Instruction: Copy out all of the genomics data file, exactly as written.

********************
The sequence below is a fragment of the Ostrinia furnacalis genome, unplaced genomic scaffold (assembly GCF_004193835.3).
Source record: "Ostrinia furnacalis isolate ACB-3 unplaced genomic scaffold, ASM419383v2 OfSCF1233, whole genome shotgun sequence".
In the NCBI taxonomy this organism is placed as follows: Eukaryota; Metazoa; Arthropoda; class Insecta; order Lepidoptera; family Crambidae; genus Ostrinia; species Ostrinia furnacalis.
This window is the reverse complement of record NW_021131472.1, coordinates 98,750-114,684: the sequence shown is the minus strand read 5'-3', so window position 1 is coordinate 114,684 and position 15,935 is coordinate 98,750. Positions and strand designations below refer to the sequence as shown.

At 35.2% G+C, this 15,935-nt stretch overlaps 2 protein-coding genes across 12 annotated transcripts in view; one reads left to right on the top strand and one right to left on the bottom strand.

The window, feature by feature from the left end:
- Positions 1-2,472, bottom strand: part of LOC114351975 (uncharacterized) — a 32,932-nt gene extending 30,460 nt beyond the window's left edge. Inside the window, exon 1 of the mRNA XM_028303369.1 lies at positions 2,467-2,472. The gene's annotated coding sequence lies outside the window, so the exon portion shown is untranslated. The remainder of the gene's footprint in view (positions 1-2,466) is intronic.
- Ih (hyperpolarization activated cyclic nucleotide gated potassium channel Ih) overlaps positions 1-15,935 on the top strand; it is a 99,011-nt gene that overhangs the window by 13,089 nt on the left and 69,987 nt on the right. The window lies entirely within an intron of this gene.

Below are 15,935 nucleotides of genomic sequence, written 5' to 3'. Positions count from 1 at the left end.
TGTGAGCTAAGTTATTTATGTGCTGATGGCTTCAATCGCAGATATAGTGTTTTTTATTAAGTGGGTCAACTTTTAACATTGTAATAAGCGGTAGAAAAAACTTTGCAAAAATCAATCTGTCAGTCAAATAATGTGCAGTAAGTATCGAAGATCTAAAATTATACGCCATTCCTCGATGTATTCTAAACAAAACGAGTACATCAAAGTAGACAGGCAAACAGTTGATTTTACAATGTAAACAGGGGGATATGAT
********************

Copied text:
The sequence below is a fragment of the Ostrinia furnacalis genome, unplaced genomic scaffold (assembly GCF_004193835.3).
Source record: "Ostrinia furnacalis isolate ACB-3 unplaced genomic scaffold, ASM419383v2 OfSCF1233, whole genome shotgun sequence".
In the NCBI taxonomy this organism is placed as follows: Eukaryota; Metazoa; Arthropoda; class Insecta; order Lepidoptera; family Crambidae; genus Ostrinia; species Ostrinia furnacalis.
This window is the reverse complement of record NW_021131472.1, coordinates 98,750-114,684: the sequence shown is the minus strand read 5'-3', so window position 1 is coordinate 114,684 and position 15,935 is coordinate 98,750. Positions and strand designations below refer to the sequence as shown.

At 35.2% G+C, this 15,935-nt stretch overlaps 2 protein-coding genes across 12 annotated transcripts in view; one reads left to right on the top strand and one right to left on the bottom strand.

The window, feature by feature from the left end:
- Positions 1-2,472, bottom strand: part of LOC114351975 (uncharacterized) — a 32,932-nt gene extending 30,460 nt beyond the window's left edge. Inside the window, exon 1 of the mRNA XM_028303369.1 lies at positions 2,467-2,472. The gene's annotated coding sequence lies outside the window, so the exon portion shown is untranslated. The remainder of the gene's footprint in view (positions 1-2,466) is intronic.
- Ih (hyperpolarization activated cyclic nucleotide gated potassium channel Ih) overlaps positions 1-15,935 on the top strand; it is a 99,011-nt gene that overhangs the window by 13,089 nt on the left and 69,987 nt on the right. The window lies entirely within an intron of this gene.

Below are 15,935 nucleotides of genomic sequence, written 5' to 3'. Positions count from 1 at the left end.
TGTGAGCTAAGTTATTTATGTGCTGATGGCTTCAATCGCAGATATAGTGTTTTTTATTAAGTGGGTCAACTTTTAACATTGTAATAAGCGGTAGAAAAAACTTTGCAAAAATCAATCTGTCAGTCAAATAATGTGCAGTAAGTATCGAAGATCTAAAATTATACGCCATTCCTCGATGTATTCTAAACAAAACGAGTACATCAAAGTAGACAGGCAAACAGTTGATTTTACAATGTAAACAGGGGGATATGAT